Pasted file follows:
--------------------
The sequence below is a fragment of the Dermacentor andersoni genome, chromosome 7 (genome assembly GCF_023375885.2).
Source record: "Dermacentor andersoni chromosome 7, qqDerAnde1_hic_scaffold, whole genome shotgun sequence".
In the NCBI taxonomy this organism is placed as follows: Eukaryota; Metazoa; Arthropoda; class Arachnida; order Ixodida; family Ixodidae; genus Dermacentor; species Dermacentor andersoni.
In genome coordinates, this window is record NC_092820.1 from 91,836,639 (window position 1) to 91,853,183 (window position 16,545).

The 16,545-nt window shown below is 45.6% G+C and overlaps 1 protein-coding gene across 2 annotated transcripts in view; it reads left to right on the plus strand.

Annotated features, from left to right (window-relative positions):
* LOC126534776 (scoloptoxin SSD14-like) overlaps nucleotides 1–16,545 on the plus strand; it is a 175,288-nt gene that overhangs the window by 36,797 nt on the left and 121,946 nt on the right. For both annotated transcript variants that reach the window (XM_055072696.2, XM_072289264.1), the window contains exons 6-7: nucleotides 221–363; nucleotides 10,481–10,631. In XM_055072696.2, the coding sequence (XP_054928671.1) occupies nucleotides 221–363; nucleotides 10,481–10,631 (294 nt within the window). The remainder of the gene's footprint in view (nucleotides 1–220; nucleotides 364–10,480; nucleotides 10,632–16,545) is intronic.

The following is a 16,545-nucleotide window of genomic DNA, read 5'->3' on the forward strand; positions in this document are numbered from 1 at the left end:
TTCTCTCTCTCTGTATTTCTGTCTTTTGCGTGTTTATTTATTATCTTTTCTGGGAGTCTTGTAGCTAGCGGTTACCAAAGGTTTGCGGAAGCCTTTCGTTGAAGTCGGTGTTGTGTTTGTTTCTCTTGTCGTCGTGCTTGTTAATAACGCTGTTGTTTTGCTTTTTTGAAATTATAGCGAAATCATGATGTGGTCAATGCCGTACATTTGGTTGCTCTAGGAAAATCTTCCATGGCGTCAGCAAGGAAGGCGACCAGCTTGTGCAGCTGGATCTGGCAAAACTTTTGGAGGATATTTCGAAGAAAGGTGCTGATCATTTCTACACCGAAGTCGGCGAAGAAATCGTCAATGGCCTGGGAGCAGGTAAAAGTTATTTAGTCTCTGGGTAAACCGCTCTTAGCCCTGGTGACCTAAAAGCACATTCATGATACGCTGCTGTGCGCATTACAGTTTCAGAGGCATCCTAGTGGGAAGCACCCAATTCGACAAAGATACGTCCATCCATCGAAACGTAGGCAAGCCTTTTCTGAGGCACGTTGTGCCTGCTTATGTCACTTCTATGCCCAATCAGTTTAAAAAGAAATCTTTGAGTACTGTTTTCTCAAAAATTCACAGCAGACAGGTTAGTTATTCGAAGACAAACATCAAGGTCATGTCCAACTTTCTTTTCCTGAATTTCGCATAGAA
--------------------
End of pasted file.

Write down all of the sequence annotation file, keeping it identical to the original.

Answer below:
The sequence below is a fragment of the Dermacentor andersoni genome, chromosome 7 (genome assembly GCF_023375885.2).
Source record: "Dermacentor andersoni chromosome 7, qqDerAnde1_hic_scaffold, whole genome shotgun sequence".
In the NCBI taxonomy this organism is placed as follows: Eukaryota; Metazoa; Arthropoda; class Arachnida; order Ixodida; family Ixodidae; genus Dermacentor; species Dermacentor andersoni.
In genome coordinates, this window is record NC_092820.1 from 91,836,639 (window position 1) to 91,853,183 (window position 16,545).

The 16,545-nt window shown below is 45.6% G+C and overlaps 1 protein-coding gene across 2 annotated transcripts in view; it reads left to right on the plus strand.

Annotated features, from left to right (window-relative positions):
* LOC126534776 (scoloptoxin SSD14-like) overlaps nucleotides 1–16,545 on the plus strand; it is a 175,288-nt gene that overhangs the window by 36,797 nt on the left and 121,946 nt on the right. For both annotated transcript variants that reach the window (XM_055072696.2, XM_072289264.1), the window contains exons 6-7: nucleotides 221–363; nucleotides 10,481–10,631. In XM_055072696.2, the coding sequence (XP_054928671.1) occupies nucleotides 221–363; nucleotides 10,481–10,631 (294 nt within the window). The remainder of the gene's footprint in view (nucleotides 1–220; nucleotides 364–10,480; nucleotides 10,632–16,545) is intronic.

The following is a 16,545-nucleotide window of genomic DNA, read 5'->3' on the forward strand; positions in this document are numbered from 1 at the left end:
TTCTCTCTCTCTGTATTTCTGTCTTTTGCGTGTTTATTTATTATCTTTTCTGGGAGTCTTGTAGCTAGCGGTTACCAAAGGTTTGCGGAAGCCTTTCGTTGAAGTCGGTGTTGTGTTTGTTTCTCTTGTCGTCGTGCTTGTTAATAACGCTGTTGTTTTGCTTTTTTGAAATTATAGCGAAATCATGATGTGGTCAATGCCGTACATTTGGTTGCTCTAGGAAAATCTTCCATGGCGTCAGCAAGGAAGGCGACCAGCTTGTGCAGCTGGATCTGGCAAAACTTTTGGAGGATATTTCGAAGAAAGGTGCTGATCATTTCTACACCGAAGTCGGCGAAGAAATCGTCAATGGCCTGGGAGCAGGTAAAAGTTATTTAGTCTCTGGGTAAACCGCTCTTAGCCCTGGTGACCTAAAAGCACATTCATGATACGCTGCTGTGCGCATTACAGTTTCAGAGGCATCCTAGTGGGAAGCACCCAATTCGACAAAGATACGTCCATCCATCGAAACGTAGGCAAGCCTTTTCTGAGGCACGTTGTGCCTGCTTATGTCACTTCTATGCCCAATCAGTTTAAAAAGAAATCTTTGAGTACTGTTTTCTCAAAAATTCACAGCAGACAGGTTAGTTATTCGAAGACAAACATCAAGGTCATGTCCAACTTTCTTTTCCTGAATTTCGCATAGAA